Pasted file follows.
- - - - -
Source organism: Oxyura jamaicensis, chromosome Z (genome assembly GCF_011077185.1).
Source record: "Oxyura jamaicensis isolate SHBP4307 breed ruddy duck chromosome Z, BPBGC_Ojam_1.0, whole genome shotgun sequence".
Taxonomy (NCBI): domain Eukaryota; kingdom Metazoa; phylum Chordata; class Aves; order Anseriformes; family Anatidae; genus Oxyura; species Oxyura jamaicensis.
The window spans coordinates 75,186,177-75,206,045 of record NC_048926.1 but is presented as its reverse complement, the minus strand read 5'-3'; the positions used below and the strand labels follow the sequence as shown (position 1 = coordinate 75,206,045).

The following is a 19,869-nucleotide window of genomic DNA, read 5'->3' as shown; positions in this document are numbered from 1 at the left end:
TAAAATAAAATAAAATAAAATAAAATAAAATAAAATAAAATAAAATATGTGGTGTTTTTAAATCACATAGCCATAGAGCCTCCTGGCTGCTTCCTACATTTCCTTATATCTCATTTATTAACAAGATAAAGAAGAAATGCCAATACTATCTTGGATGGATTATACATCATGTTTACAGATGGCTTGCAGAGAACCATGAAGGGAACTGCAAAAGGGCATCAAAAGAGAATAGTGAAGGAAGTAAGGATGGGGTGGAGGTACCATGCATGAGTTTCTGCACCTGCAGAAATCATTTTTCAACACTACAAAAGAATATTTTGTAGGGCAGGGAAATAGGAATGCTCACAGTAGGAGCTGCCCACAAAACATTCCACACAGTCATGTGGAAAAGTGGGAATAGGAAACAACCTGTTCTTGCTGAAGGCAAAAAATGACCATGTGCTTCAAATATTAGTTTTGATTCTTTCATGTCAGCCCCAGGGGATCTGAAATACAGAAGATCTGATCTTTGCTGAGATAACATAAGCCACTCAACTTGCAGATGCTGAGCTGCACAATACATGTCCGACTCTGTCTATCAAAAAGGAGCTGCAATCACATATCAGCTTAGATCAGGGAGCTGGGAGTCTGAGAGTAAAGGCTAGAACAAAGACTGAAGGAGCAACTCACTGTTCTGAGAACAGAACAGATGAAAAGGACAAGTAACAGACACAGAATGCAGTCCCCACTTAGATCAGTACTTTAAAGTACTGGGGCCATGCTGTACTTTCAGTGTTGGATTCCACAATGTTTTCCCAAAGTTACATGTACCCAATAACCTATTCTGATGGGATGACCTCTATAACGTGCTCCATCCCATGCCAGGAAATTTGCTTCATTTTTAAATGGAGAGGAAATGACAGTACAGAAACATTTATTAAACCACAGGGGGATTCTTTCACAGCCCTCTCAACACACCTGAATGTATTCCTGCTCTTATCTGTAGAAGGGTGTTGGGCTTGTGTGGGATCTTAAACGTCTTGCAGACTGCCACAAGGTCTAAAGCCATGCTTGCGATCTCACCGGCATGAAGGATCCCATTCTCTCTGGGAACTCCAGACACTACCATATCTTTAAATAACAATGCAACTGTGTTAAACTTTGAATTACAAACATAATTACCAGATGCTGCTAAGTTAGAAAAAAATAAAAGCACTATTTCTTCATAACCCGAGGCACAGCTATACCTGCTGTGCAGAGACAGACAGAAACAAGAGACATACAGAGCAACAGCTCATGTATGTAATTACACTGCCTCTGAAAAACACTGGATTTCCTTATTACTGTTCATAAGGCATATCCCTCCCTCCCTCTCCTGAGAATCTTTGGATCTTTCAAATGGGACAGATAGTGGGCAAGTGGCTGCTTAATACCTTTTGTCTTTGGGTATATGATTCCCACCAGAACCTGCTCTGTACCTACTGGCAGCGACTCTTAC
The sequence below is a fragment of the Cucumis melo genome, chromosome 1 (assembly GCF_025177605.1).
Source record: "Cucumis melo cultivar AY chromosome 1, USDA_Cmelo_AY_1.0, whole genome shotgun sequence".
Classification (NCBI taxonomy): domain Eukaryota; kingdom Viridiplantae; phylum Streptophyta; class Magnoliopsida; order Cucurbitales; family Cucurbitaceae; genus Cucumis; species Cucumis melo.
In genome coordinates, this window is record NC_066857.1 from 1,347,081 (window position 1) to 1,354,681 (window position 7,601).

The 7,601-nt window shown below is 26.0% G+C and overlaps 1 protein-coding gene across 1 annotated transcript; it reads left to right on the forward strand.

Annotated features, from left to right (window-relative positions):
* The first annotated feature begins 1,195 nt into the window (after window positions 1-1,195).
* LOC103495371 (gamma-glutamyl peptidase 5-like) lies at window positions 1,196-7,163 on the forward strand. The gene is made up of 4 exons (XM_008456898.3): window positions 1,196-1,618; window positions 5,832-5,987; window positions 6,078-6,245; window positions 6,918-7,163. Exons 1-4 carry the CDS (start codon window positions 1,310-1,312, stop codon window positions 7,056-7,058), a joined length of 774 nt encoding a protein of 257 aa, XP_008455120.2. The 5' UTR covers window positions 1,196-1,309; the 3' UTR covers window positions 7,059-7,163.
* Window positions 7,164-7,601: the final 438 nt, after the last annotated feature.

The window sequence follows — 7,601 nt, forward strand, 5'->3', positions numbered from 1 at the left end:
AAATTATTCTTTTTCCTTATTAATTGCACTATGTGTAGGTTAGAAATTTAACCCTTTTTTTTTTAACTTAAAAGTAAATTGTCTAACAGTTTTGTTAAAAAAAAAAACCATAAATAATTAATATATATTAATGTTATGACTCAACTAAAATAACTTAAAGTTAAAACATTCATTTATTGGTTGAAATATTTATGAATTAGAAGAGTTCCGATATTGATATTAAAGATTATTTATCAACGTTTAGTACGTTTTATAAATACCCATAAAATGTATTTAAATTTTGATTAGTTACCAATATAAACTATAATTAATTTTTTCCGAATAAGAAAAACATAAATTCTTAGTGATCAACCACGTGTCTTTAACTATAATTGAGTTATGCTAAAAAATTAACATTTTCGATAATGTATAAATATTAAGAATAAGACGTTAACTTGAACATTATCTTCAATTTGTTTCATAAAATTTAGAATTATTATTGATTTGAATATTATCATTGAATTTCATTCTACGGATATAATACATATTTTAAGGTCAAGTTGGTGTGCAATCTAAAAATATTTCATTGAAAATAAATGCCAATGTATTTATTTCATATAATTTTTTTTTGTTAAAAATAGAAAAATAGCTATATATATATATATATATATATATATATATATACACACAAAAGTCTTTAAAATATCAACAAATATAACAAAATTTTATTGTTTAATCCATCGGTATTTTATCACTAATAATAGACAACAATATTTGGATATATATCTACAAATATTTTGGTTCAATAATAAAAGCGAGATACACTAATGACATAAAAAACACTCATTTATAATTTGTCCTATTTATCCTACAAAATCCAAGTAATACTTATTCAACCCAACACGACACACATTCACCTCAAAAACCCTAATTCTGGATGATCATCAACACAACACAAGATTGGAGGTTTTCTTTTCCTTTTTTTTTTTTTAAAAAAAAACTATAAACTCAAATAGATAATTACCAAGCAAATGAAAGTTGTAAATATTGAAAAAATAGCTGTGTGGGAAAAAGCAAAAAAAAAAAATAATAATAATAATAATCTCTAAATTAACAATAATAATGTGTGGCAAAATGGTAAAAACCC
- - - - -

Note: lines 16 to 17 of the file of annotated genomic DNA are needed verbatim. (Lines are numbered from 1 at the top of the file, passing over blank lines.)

The window sequence follows — 7,601 nt, forward strand, 5'->3', positions numbered from 1 at the left end:
AAATTATTCTTTTTCCTTATTAATTGCACTATGTGTAGGTTAGAAATTTAACCCTTTTTTTTTTAACTTAAAAGTAAATTGTCTAACAGTTTTGTTAAAAAAAAAAACCATAAATAATTAATATATATTAATGTTATGACTCAACTAAAATAACTTAAAGTTAAAACATTCATTTATTGGTTGAAATATTTATGAATTAGAAGAGTTCCGATATTGATATTAAAGATTATTTATCAACGTTTAGTACGTTTTATAAATACCCATAAAATGTATTTAAATTTTGATTAGTTACCAATATAAACTATAATTAATTTTTTCCGAATAAGAAAAACATAAATTCTTAGTGATCAACCACGTGTCTTTAACTATAATTGAGTTATGCTAAAAAATTAACATTTTCGATAATGTATAAATATTAAGAATAAGACGTTAACTTGAACATTATCTTCAATTTGTTTCATAAAATTTAGAATTATTATTGATTTGAATATTATCATTGAATTTCATTCTACGGATATAATACATATTTTAAGGTCAAGTTGGTGTGCAATCTAAAAATATTTCATTGAAAATAAATGCCAATGTATTTATTTCATATAATTTTTTTTTGTTAAAAATAGAAAAATAGCTATATATATATATATATATATATATATATATATACACACAAAAGTCTTTAAAATATCAACAAATATAACAAAATTTTATTGTTTAATCCATCGGTATTTTATCACTAATAATAGACAACAATATTTGGATATATATCTACAAATATTTTGGTTCAATAATAAAAGCGAGATACACTAATGACATAAAAAACACTCATTTATAATTTGTCCTATTTATCCTACAAAATCCAAGTAATACTTATTCAACCCAACACGACACACATTCACCTCAAAAACCCTAATTCTGGATGATCATCAACACAACACAAGATTGGAGGTTTTCTTTTCCTTTTTTTTTTTTTAAAAAAAAACTATAAACTCAAATAGATAATTACCAAGCAAATGAAAGTTGTAAATATTGAAAAAATAGCTGTGTGGGAAAAAGCAAAAAAAAAAAATAATAATAATAATAATCTCTAAATTAACAATAATAATGTGTGGCAAAATGGTAAAAACCC